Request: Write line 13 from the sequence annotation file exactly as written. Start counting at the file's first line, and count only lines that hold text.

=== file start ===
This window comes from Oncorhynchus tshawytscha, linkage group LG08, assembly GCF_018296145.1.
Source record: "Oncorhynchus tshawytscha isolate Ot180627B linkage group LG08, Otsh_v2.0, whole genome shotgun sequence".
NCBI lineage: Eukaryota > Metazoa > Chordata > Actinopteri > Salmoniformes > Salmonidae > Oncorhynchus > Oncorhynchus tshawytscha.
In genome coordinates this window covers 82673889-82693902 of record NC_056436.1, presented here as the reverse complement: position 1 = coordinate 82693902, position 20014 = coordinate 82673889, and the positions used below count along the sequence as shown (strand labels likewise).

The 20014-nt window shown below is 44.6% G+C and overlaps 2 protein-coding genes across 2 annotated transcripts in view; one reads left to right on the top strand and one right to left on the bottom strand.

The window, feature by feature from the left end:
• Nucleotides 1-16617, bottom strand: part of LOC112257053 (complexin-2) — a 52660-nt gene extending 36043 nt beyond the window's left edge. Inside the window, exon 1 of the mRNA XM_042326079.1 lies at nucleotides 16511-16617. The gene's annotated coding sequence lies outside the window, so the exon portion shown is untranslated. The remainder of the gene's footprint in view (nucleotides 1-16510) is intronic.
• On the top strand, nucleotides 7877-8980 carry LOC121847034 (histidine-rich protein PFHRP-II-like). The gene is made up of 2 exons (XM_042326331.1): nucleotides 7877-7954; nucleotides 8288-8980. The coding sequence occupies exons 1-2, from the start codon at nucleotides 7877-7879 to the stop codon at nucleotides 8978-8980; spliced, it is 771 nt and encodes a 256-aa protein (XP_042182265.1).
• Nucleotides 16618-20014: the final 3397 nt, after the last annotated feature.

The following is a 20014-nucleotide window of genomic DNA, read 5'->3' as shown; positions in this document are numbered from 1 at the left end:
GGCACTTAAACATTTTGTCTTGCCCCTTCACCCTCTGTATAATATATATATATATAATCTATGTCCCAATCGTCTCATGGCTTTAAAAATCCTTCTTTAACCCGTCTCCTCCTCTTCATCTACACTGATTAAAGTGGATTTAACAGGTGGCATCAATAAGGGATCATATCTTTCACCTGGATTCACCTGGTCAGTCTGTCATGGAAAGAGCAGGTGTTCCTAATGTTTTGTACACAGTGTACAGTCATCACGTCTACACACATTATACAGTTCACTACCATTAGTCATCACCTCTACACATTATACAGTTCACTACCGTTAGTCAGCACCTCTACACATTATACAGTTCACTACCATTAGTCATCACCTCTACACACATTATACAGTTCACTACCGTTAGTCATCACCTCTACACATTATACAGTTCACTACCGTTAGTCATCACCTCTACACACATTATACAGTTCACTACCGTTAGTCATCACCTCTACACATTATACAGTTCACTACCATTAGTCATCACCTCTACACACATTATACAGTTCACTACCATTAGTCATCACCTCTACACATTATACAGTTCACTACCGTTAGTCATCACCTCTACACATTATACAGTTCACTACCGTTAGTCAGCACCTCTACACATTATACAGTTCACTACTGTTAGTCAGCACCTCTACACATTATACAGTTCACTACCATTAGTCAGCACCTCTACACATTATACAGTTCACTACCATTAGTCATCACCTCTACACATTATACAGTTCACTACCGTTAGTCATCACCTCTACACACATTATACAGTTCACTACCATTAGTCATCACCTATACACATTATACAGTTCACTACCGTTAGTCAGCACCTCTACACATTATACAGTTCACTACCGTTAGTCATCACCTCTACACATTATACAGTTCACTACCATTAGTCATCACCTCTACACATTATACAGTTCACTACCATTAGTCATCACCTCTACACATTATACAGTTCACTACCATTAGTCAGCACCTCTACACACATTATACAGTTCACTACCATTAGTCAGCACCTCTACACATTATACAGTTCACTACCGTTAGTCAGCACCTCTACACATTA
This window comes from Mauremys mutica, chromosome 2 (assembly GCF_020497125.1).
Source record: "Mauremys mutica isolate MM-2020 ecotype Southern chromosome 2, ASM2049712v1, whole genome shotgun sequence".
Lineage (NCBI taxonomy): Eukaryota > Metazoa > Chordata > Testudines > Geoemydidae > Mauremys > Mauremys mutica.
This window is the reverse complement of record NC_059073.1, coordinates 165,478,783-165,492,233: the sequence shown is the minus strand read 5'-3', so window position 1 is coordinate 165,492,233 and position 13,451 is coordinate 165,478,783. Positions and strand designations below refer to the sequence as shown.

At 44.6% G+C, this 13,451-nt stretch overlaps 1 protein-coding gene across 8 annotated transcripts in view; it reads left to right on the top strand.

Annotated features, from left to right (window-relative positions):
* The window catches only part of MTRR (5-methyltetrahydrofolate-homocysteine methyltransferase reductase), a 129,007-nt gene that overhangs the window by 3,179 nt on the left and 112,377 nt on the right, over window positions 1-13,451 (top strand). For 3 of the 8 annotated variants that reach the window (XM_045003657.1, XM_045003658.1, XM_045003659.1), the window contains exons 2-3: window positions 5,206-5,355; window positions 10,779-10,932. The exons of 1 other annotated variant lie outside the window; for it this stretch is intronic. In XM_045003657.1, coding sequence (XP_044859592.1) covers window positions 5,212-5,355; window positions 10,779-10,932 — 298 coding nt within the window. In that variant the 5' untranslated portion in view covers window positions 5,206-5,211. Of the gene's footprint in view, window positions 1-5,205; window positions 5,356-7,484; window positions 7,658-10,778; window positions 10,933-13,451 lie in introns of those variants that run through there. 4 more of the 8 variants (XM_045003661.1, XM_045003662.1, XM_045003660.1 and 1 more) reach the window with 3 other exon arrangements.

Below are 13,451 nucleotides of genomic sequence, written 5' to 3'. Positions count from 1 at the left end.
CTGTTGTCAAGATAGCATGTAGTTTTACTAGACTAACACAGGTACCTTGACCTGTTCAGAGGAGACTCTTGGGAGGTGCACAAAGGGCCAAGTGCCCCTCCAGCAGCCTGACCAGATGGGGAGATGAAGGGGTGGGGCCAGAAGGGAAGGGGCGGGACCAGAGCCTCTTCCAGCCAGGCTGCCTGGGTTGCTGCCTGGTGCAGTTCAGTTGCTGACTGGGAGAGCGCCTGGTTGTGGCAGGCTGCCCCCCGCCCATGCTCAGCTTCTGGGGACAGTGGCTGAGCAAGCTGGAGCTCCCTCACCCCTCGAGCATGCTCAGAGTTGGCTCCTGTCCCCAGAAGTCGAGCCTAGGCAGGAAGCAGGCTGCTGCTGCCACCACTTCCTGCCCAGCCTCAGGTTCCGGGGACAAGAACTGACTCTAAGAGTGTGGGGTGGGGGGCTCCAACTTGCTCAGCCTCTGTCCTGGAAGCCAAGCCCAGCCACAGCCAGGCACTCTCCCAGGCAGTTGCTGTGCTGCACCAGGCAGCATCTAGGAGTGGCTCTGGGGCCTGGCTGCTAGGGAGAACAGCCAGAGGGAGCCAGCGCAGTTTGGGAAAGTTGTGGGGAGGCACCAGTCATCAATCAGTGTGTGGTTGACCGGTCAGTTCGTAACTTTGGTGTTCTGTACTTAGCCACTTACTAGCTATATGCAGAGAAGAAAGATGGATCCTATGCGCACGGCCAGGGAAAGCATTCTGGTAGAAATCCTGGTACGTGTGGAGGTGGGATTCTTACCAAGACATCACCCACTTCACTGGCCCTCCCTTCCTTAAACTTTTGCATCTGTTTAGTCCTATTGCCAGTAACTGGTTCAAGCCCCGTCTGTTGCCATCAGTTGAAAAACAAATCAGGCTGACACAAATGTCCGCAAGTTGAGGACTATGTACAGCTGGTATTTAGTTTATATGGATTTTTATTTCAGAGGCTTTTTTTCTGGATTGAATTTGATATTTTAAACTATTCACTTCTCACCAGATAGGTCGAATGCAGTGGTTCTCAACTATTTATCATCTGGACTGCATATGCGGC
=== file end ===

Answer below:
Source record: "Mauremys mutica isolate MM-2020 ecotype Southern chromosome 2, ASM2049712v1, whole genome shotgun sequence".